Larkin, Maryrose

Maryrose Larkin - The Name of this Intersection Is Frost


Maryrose Larkin - The Name of this Intersection Is Frost

Paperback, 80pp, 8.5x5.5ins

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Monochromatic kaleidoscope of winter. Limited components revolving, generating a shifting mosaic that replicates the passage of the winter days themselves. A modeling of time, its observable passage through the observations of weather, interior and exterior. Seasons, shifting in microns, are the recurring vocabulary of time itself. This limited vocabulary, the vocabulary of nearly identical instants, forms the center of time's concealed circularity. To make this available in language requires a particular patience of attention. There are few elements on the face of the traditional watch — the action is circular and repetitive. The elements of late winter — what we can perceive — do perceive — arrive, if closely observed, on a sparsely adorned cylinder. There is a mathematics to the passage of time — a sense of odds — percentages — chances — intrinsic in time's forward motion. Things revealed and then revealed again in different contexts, surroundings, hues. If you attend to it closely, you may notice that time has a paradoxical simultaneity, which is to say, in consciousness, time does not move simply forward, it occurs alongside itself, with itself. Yet, how can this strange, wondrous circularity be expressed on the page — where word must follow word — the project of the poem may be to arrange a paradox we live beside in such a way that we can enter it, inhabit it, view it intentionally, from the inside.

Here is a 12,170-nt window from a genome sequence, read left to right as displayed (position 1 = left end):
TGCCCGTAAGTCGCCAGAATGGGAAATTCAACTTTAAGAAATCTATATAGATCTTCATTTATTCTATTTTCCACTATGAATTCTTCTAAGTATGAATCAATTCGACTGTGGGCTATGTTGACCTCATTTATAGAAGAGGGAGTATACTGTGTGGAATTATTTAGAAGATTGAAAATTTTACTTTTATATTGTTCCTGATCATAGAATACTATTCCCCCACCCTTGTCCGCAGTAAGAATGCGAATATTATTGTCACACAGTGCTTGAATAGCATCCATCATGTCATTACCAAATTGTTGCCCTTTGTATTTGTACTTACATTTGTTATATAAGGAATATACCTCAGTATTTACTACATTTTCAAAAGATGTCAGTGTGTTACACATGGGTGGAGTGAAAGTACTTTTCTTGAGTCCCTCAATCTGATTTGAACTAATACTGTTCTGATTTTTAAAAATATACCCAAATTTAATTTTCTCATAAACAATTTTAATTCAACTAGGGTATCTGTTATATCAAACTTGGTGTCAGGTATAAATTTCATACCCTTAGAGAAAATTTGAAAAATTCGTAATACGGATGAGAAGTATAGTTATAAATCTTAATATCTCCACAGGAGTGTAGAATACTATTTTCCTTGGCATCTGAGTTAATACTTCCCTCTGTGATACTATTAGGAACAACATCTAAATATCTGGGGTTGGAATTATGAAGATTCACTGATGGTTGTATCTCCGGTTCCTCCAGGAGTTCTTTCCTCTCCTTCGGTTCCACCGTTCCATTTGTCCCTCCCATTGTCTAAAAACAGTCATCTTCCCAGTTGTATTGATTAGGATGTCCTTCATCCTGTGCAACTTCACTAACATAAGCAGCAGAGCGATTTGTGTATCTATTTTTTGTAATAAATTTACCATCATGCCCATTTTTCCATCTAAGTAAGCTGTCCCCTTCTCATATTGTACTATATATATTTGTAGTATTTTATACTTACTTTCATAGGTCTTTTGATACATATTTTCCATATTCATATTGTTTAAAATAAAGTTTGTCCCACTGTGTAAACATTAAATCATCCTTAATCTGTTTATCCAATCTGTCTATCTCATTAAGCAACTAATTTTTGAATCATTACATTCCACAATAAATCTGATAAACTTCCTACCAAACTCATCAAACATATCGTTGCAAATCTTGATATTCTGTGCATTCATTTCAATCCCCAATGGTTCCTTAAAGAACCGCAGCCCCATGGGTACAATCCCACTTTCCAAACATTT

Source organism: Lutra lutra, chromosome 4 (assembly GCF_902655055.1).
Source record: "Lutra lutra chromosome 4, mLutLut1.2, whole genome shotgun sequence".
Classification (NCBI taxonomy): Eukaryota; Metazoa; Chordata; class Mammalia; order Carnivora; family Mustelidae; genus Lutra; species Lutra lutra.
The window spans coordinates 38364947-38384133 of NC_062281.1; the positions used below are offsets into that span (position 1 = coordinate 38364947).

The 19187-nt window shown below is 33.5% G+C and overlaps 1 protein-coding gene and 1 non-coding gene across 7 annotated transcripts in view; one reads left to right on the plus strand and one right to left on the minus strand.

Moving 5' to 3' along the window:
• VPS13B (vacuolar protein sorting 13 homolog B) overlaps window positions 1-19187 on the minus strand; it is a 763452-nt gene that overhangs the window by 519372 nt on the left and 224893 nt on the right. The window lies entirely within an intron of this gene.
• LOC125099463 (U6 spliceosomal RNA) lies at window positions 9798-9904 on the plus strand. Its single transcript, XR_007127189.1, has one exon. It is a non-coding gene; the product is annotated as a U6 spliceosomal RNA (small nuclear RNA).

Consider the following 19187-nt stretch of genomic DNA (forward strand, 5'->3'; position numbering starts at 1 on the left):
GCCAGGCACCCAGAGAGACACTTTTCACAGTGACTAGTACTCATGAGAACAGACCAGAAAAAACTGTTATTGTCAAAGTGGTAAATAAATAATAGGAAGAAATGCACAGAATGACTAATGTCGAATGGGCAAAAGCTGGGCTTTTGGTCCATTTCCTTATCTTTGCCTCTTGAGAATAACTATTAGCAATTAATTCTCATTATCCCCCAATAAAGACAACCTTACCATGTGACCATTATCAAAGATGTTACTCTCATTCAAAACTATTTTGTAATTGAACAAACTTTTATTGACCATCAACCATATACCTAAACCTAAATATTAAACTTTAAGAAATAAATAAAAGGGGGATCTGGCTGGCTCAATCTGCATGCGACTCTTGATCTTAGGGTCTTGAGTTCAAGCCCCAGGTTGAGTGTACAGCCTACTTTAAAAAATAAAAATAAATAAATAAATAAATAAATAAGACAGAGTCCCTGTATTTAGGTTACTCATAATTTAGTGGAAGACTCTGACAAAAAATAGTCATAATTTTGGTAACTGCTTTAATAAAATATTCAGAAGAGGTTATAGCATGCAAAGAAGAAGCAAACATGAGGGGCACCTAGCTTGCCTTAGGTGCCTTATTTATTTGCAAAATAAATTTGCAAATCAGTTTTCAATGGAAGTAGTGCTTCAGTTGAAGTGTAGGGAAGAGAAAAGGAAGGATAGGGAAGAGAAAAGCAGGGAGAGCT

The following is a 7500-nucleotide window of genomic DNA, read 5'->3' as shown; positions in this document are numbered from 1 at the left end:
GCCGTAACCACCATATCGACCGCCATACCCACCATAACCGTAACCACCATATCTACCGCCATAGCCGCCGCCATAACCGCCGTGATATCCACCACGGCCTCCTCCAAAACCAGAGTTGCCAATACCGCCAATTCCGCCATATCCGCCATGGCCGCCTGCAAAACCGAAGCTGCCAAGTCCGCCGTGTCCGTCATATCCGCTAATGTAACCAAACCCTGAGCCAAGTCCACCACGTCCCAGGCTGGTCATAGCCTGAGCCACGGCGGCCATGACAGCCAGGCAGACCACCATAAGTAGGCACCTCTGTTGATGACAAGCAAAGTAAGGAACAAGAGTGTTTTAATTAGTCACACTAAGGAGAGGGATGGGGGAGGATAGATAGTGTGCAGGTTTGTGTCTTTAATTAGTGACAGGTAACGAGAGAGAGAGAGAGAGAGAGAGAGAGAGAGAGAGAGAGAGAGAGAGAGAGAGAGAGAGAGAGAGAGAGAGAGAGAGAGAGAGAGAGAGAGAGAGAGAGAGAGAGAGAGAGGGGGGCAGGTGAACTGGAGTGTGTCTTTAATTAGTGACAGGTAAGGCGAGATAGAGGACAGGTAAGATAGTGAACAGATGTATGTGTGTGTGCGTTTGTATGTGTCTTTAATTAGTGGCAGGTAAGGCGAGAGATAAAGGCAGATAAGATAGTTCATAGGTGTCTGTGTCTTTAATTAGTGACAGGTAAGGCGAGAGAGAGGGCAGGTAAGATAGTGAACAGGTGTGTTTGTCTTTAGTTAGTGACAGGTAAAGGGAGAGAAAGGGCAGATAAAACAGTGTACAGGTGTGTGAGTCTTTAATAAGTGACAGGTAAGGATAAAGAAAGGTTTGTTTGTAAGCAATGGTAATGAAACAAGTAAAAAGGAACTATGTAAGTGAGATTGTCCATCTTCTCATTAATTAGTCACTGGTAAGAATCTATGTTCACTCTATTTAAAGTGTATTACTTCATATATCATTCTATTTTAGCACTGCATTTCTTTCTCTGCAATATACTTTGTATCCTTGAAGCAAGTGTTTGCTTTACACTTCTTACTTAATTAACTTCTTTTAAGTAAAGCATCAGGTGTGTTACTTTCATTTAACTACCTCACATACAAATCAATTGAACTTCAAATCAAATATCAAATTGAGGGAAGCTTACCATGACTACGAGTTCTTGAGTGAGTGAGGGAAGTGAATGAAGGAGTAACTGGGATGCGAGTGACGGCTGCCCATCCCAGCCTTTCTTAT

"Like all magnificent poets, Maryrose Larkin sheds new light on commonly overlooked particulars — a dictionary, weather reports, 'the tongue flowering.' Between 'theories and waking life' she reveals a vantage beyond duality, where all words contain their opposites and the division between inner and outer is fluid. Larkin's page is an ever-changing surface or layered 'lung sky scalloped.' In her work the found is made intimate, and this stirring, exacting book seems to breathe along with the reader." —Laynie Browne


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